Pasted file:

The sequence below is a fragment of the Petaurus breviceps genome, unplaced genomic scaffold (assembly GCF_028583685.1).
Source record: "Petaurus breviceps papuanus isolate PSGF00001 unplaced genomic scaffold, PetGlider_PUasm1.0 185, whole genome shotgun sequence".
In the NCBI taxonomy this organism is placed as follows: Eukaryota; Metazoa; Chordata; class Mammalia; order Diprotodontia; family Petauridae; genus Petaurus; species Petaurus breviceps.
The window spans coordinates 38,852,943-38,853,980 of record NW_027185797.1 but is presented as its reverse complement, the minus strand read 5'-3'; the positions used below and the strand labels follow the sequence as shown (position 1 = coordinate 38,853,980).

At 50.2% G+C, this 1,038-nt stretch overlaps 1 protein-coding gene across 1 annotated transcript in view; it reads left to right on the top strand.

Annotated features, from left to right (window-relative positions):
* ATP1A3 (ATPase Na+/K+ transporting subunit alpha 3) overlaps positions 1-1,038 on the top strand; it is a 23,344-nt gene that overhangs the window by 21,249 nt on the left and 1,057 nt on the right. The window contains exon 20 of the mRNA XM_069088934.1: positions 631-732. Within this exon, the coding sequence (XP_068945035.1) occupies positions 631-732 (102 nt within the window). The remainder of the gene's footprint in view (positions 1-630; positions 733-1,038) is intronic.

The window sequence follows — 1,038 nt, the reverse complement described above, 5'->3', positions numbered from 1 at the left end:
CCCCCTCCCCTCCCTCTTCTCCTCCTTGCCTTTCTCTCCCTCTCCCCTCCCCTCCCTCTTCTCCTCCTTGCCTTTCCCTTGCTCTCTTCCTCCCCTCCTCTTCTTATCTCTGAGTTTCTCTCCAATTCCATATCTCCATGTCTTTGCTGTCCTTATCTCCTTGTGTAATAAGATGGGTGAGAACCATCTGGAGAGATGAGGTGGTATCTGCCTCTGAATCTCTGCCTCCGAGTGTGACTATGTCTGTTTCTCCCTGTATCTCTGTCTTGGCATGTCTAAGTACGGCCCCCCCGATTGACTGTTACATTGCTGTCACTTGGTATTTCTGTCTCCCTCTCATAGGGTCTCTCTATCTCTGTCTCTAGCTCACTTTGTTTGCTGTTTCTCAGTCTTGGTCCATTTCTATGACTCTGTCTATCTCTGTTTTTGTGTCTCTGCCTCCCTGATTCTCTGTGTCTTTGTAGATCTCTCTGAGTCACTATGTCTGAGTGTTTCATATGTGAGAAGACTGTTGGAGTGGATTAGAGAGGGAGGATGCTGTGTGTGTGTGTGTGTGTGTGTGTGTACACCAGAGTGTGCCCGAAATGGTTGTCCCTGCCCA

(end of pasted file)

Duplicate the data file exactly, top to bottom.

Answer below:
The sequence below is a fragment of the Petaurus breviceps genome, unplaced genomic scaffold (assembly GCF_028583685.1).
Source record: "Petaurus breviceps papuanus isolate PSGF00001 unplaced genomic scaffold, PetGlider_PUasm1.0 185, whole genome shotgun sequence".
In the NCBI taxonomy this organism is placed as follows: Eukaryota; Metazoa; Chordata; class Mammalia; order Diprotodontia; family Petauridae; genus Petaurus; species Petaurus breviceps.
The window spans coordinates 38,852,943-38,853,980 of record NW_027185797.1 but is presented as its reverse complement, the minus strand read 5'-3'; the positions used below and the strand labels follow the sequence as shown (position 1 = coordinate 38,853,980).

At 50.2% G+C, this 1,038-nt stretch overlaps 1 protein-coding gene across 1 annotated transcript in view; it reads left to right on the top strand.

Annotated features, from left to right (window-relative positions):
* ATP1A3 (ATPase Na+/K+ transporting subunit alpha 3) overlaps positions 1-1,038 on the top strand; it is a 23,344-nt gene that overhangs the window by 21,249 nt on the left and 1,057 nt on the right. The window contains exon 20 of the mRNA XM_069088934.1: positions 631-732. Within this exon, the coding sequence (XP_068945035.1) occupies positions 631-732 (102 nt within the window). The remainder of the gene's footprint in view (positions 1-630; positions 733-1,038) is intronic.

The window sequence follows — 1,038 nt, the reverse complement described above, 5'->3', positions numbered from 1 at the left end:
CCCCCTCCCCTCCCTCTTCTCCTCCTTGCCTTTCTCTCCCTCTCCCCTCCCCTCCCTCTTCTCCTCCTTGCCTTTCCCTTGCTCTCTTCCTCCCCTCCTCTTCTTATCTCTGAGTTTCTCTCCAATTCCATATCTCCATGTCTTTGCTGTCCTTATCTCCTTGTGTAATAAGATGGGTGAGAACCATCTGGAGAGATGAGGTGGTATCTGCCTCTGAATCTCTGCCTCCGAGTGTGACTATGTCTGTTTCTCCCTGTATCTCTGTCTTGGCATGTCTAAGTACGGCCCCCCCGATTGACTGTTACATTGCTGTCACTTGGTATTTCTGTCTCCCTCTCATAGGGTCTCTCTATCTCTGTCTCTAGCTCACTTTGTTTGCTGTTTCTCAGTCTTGGTCCATTTCTATGACTCTGTCTATCTCTGTTTTTGTGTCTCTGCCTCCCTGATTCTCTGTGTCTTTGTAGATCTCTCTGAGTCACTATGTCTGAGTGTTTCATATGTGAGAAGACTGTTGGAGTGGATTAGAGAGGGAGGATGCTGTGTGTGTGTGTGTGTGTGTGTGTGTACACCAGAGTGTGCCCGAAATGGTTGTCCCTGCCCA